Among the Russian tycoons who emerged after the fall of the Soviet Union, there were many reclusive figures who sheltered behind the tinted glass of their armored limousines, their armies of public relations men and bodyguards. They kept the outside world at bay, including the people of Russia who came to despise them. Boris Berezovsky had his share of protection, too, but he could not resist the limelight and the lure of being a kingmaker.
He would hold court at news conferences and breakfasts, give interviews in his club and appear endlessly on television. He was a short man, with arching eyebrows and a soft, hurried voice. He was always rushing toward something big. When he was in mathematics in Soviet times, it was a quest for the Nobel Prize. When he was in politics, it was controlling President Boris Yeltsin.
At the time of his death outside of London on March 23 at age 67, he had slipped into near-obscurity, known primarily for his periodic outbursts against Russian President Vladimir Putin and for a legal battle with another oligarch, Roman Abramovich.
Perhaps the final irony of Berezovsky's life is that his last great act as kingmaker -- bringing Putin to power -- backfired on him, and he was never able to recover. After a series of disagreements with Putin, Berezovsky moved from Moscow to London in late 2000 and never went back.
But the most important part of Berezovsky's story is not the last. Rather, it is how he rose to power.
He wasn't the most visionary oligarch. Others began to squeeze fortunes from the dying Soviet state much earlier. But once he got going, Berezovsky showed a particular knack for exploiting the nexus between wealth and power.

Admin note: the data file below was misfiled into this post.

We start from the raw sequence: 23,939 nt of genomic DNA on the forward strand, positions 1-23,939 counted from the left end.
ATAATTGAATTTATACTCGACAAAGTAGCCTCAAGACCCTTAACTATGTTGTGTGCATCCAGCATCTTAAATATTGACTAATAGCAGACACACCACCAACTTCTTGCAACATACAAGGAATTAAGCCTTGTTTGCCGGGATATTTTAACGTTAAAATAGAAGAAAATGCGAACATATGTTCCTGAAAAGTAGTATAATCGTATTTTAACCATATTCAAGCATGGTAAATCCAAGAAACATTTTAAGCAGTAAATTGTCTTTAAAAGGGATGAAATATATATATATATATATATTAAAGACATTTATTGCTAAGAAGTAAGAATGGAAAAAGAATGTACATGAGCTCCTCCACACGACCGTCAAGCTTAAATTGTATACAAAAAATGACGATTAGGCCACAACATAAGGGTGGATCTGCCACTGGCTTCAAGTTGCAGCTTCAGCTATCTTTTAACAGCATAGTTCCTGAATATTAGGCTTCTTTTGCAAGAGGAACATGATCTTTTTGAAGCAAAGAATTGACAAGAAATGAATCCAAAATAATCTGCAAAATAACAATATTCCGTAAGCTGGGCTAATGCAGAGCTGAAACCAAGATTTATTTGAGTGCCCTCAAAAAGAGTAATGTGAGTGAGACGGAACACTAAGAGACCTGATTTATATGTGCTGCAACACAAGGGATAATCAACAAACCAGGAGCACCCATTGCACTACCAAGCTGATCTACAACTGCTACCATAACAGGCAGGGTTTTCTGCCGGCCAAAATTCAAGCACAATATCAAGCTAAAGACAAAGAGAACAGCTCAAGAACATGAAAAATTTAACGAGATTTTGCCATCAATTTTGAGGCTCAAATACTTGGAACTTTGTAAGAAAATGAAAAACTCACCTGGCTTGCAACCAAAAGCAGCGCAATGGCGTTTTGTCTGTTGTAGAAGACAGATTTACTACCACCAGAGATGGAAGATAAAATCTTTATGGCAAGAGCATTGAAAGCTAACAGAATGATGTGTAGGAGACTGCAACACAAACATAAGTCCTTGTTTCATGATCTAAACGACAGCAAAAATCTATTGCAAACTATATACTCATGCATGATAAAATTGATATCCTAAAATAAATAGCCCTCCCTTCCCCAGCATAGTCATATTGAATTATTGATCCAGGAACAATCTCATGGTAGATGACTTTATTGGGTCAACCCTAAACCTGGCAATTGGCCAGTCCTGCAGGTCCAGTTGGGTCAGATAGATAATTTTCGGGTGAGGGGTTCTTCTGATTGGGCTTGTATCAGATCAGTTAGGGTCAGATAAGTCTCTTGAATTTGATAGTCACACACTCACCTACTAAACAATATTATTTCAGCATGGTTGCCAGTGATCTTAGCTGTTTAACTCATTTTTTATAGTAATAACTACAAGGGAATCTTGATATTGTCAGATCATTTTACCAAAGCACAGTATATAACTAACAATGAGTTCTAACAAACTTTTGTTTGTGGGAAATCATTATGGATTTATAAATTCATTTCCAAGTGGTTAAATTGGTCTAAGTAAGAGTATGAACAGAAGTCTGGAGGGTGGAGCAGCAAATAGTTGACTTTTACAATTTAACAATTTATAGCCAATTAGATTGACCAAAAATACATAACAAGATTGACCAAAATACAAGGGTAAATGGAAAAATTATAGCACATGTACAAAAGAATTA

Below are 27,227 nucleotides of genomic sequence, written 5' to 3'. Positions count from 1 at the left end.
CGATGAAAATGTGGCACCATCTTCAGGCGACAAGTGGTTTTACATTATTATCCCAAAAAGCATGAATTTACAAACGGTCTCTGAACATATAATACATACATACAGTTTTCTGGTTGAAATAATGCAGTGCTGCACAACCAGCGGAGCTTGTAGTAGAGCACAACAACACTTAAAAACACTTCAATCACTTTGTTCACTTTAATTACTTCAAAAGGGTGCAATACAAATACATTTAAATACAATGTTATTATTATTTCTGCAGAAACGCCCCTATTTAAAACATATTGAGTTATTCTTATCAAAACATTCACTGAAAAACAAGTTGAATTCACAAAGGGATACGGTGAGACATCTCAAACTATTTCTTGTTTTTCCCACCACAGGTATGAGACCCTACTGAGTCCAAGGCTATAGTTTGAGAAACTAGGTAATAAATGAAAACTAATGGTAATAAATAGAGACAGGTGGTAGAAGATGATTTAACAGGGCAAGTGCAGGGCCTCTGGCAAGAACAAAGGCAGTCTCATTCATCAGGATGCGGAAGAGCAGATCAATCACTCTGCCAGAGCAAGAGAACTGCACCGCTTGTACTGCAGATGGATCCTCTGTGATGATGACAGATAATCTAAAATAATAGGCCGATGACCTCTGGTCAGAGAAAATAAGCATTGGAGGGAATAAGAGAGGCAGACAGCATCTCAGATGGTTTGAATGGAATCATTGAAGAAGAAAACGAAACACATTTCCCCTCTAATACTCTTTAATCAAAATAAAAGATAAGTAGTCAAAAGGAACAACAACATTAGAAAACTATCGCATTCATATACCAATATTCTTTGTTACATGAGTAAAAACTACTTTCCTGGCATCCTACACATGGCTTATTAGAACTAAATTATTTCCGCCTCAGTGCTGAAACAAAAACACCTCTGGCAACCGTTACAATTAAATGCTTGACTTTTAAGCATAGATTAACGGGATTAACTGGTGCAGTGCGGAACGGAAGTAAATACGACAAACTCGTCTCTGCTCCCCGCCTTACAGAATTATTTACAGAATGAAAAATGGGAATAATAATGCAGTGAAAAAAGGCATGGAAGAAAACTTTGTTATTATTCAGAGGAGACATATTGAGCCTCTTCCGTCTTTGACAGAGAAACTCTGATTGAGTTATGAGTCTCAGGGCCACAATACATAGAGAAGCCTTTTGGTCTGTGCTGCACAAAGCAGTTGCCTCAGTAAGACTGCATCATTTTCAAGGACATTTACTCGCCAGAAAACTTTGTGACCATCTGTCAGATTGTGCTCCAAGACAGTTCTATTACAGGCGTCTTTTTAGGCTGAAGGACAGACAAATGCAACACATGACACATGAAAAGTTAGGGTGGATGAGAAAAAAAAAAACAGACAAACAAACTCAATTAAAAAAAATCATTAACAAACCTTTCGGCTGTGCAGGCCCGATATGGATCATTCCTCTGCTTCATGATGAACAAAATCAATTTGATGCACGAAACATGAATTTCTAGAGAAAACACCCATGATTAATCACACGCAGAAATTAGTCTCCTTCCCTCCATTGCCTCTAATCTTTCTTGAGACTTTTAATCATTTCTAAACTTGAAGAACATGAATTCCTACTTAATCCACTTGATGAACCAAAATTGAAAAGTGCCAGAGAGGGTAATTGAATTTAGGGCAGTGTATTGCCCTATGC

The collapse of the Soviet Union gave rise to enormous imbalances. Prices, property, and trade were set free. The transition between failed, centrally-planned socialism and the rapacious new market capitalism left a huge opportunity for arbitrage and rent-seeking. The hyperinflation of the early 1990s destabilized the economy and wiped out the savings of the population. But for the most daring businessmen -- men like Berezovsky -- the wave of inflation was an incredible opportunity. The lure was especially strong for those who already had connections.
Berezovsky grasped how connections were vital in the lawless days of the early 1990s, an era when the state was feeble and power was something to be wrangled and co-opted.
An early example was his move on the Soviet-era car factory, Avtovaz. He knew that the boxy little Zhiguli cars made on the banks of the Volga were a dream of many people in the late Soviet era.
"I understood one important thing," he told me once in an interview. "At that time, an enormous number of people wanted to buy cars. It didn't matter if they lacked an apartment. It didn't matter if they lacked clothes. But if only there would be a car!"
When he said this, Berezovsky was sitting in the 19th-century mansion he had transformed into the Logovaz club, wearing a pressed white business shirt and an elegant maroon silk tie, sipping from a glass of red wine. He savored the memory, as if it had rushed back to him again through all the years, of how desperately people wanted a car of their own, a dream that he too had shared. He once swapped a car with a friend every other week.
"Possessed," he told me, pausing again. "I remember myself. My first car appeared when I was 40 years old. Half a car. One week mine, the other week his."